The Trans-Pacific Partnership, Defined
Read the what, who, where, and why of the TPP below.
International trade has been a hot topic of debate among our political leaders. However, many of the same leaders who have criticized trade and the Trans-Pacific Partnership (TPP) have also spoken to the critical importance of growing our economy, empowering small businesses, and boosting American power and prestige around the globe. That’s why it’s hard to understand the opposition to international trade agreements, including the TPP. So what is the TPP, and how would it benefit American businesses, farmers, workers, and families?
The TPP is a 21st century trade agreement that cuts more than 18,000 foreign tariffs (taxes) on U.S. goods exports and tears down foreign barriers to entry that are currently keeping American farmers, small businesses, online sellers, and others from selling their goods and services to customers outside the United States. Here is a breakdown of the TPP benefits for U.S. workers, farmers, and businesses.
- For American workers: The data already shows that U.S. workers in export-intensive industries earn higher wages, approximately 16 percent higher on average, than non-export-related jobs. Furthermore, trade with TPP partner countries already supports more than 15 million U.S. jobs. The TPP agreement will create new opportunities for the U.S. to increase exports and support higher-paying jobs.
- For American farmers: The TPP will boost annual net farm income by $4.4 billion, according to an analysis by the American Farm Bureau Federation. Today, one in three U.S. farm acres is planted for export; and in 2010, $115 billion in American agricultural products were exported globally. What’s more? 31 percent of U.S. gross farm income comes directly from exports. Our farmers need fair trade rules to ensure their competitiveness in the global economy.
- For American businesses: The TPP eliminates over 18,000 foreign taxes on U.S. goods — including all manufactured goods and many agricultural products (some up to 800 percent) — exported to the TPP countries. That number is a pretty big deal when you consider that 45 percent of U.S. goods were exported to TPP nations in 2014.
The TPP levels the playing field for American workers and creates new opportunities for American farmers, ranchers, and businesses of all sizes.
The United States and 11 nations along the Pacific Rim, including Australia, Brunei, Canada, Chile, Japan, Malaysia, Mexico, New Zealand, Peru, Singapore, and Vietnam. A free trade agreement (FTA) with these nations is an opportunity for the United States to open and expand these markets for U.S. goods and services, and pave a path to global success for American workers and businesses.
World trade between FTA partners has increased steadily: in 2009, approximately 45 percent of nonagricultural, and 54 percent of agricultural, trade was between FTA partners. As of 2010, there were 290 FTAs globally — and nearly 200 of these were enacted in the last decade. The United States, on the other hand, has only enacted eight FTAs with thirteen countries since 2003.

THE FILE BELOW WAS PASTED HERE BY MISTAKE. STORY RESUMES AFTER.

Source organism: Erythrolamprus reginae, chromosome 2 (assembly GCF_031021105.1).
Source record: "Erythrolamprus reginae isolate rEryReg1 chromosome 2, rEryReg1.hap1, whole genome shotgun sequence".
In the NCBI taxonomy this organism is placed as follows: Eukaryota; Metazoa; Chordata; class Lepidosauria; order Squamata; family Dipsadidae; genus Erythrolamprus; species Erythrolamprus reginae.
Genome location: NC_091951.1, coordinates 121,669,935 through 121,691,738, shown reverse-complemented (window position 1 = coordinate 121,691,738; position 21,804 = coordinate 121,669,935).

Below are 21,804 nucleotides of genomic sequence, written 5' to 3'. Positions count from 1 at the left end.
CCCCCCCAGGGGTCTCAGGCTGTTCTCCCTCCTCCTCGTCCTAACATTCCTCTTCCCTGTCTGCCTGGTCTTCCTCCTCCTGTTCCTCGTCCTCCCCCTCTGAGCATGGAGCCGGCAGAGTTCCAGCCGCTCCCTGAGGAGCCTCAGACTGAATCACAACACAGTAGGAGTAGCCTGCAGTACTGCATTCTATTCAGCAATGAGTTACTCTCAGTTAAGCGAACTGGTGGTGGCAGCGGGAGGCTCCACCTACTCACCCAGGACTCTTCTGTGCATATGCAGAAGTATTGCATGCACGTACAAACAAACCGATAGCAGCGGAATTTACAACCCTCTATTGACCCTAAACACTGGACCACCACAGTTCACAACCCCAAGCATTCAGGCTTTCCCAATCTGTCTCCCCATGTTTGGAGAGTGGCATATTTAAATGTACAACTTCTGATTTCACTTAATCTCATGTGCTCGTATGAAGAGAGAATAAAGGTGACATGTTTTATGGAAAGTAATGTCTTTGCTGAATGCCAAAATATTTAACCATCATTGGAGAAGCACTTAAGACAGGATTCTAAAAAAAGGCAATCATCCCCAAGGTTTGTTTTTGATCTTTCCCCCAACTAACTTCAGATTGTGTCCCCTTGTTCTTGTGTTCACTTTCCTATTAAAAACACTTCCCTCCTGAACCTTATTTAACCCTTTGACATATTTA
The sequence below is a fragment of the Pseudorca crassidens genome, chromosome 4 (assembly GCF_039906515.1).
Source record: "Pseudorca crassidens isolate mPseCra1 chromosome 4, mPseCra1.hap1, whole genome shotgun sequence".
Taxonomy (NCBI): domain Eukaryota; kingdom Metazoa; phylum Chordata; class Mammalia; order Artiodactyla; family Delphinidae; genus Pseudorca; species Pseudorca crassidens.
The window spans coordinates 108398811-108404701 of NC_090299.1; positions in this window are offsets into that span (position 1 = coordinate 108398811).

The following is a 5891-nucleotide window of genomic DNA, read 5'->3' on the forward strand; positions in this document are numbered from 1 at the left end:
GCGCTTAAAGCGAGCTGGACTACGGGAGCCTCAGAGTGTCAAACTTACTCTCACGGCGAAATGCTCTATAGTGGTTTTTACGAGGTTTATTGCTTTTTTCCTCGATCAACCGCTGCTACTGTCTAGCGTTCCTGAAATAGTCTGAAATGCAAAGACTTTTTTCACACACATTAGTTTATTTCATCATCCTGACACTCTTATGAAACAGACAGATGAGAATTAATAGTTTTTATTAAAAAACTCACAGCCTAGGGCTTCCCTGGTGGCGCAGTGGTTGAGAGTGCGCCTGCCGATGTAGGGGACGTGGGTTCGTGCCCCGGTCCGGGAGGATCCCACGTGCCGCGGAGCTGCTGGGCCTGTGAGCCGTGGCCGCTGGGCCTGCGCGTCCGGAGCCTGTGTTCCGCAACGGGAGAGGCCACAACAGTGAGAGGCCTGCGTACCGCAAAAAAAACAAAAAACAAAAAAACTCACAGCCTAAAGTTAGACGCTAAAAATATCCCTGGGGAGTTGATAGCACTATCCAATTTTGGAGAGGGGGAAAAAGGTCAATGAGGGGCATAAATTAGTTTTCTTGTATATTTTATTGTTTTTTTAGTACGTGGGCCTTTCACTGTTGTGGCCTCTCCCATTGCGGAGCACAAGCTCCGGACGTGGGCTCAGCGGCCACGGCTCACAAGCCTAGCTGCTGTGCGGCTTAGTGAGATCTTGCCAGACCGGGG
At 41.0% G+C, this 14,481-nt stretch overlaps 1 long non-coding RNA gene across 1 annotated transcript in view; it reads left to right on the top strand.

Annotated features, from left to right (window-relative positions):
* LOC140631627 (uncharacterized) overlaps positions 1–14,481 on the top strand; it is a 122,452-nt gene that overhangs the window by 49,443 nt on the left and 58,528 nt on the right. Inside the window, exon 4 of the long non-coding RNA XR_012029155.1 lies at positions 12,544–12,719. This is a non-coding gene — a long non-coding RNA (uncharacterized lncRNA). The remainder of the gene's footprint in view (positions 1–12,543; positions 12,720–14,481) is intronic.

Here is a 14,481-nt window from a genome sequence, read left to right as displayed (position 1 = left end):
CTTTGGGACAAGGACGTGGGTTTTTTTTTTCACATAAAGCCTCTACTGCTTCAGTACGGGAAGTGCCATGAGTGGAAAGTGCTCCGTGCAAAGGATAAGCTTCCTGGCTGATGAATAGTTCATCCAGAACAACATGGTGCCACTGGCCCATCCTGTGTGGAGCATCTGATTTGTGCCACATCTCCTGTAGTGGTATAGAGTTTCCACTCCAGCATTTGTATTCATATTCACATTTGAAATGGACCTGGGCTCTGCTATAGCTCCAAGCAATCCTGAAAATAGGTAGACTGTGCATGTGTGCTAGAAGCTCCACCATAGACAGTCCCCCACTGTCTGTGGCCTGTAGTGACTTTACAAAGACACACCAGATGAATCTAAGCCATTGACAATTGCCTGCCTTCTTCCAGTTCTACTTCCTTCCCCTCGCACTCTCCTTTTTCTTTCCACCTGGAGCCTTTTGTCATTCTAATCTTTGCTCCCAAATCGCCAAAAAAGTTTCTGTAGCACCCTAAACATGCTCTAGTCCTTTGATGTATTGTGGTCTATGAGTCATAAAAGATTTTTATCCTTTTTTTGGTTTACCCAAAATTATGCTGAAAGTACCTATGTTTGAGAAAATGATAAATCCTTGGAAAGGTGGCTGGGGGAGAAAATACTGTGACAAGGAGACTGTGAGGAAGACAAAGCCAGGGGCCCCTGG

But it’s clear that our businesses and farmers rely on FTA partners. From 2009 to 2015, United States exports increased to nearly all FTA partners; in 2015, 21 states exported more than 50 percent of goods to our U.S. FTA partners. Our businesses and farmers depend on trade agreements to keep their goods and services competitive in a global economy.
We know that global trade — with or without FTAs — isn’t going to stop. If the United States is to operate on a level playing field with its global competitors, we need trade agreements like the TPP. Otherwise, exports of U.S. products to TPP countries will cost more than exports from third-party countries with their own FTA(s) with TPP countries.
Fundamentally, trade ensures our competitiveness in the global economy, supports farmers, ranchers, and businesses of all sizes, and promotes our position as a global leader.
International trade enables American families, businesses, and communities to move forward in the direction of prosperity and new opportunities. Whether it is a custom LED lighting company in Louisiana with 30 employees, a 17-employee Washington state winery, a growing Denver-based beauty products company, or a global innovator like Dow Chemical or one of its many U.S. suppliers — hundreds of thousands of U.S. businesses of all sizes benefit from selling their products to customers abroad.
Passing the TPP will increase those opportunities. In fact, American businesses face some of the highest foreign tariffs in the world, which hurts U.S. businesses, farmers and workers and their local economies. Research from the Peterson Institute for International Economics finds that failure to implement the TPP, even by one year, would represent a $94 billion permanent loss to the U.S. economy.
But the TPP is not just about economic benefits — it is about U.S. global leadership.
Former Secretary of State Madeleine Albright, along with Former National Security Adviser under President George W. Bush, Stephen Hadley, and former Secretary of State James Baker III, in a statement on the benefits of the TPP, stated that, “this agreement is an important example of the kind of global leadership America should provide and is firmly in our national security interest.”
The TPP will bolster American alliances with countries in the Asia-Pacific, one of the most geopolitically consequential regions of the world, going a long way to securing our national security interests.
In fact, eight former Defense Secretaries stated, in regards to the TPP, that “the benefits to our economy and national security cannot be overstated.”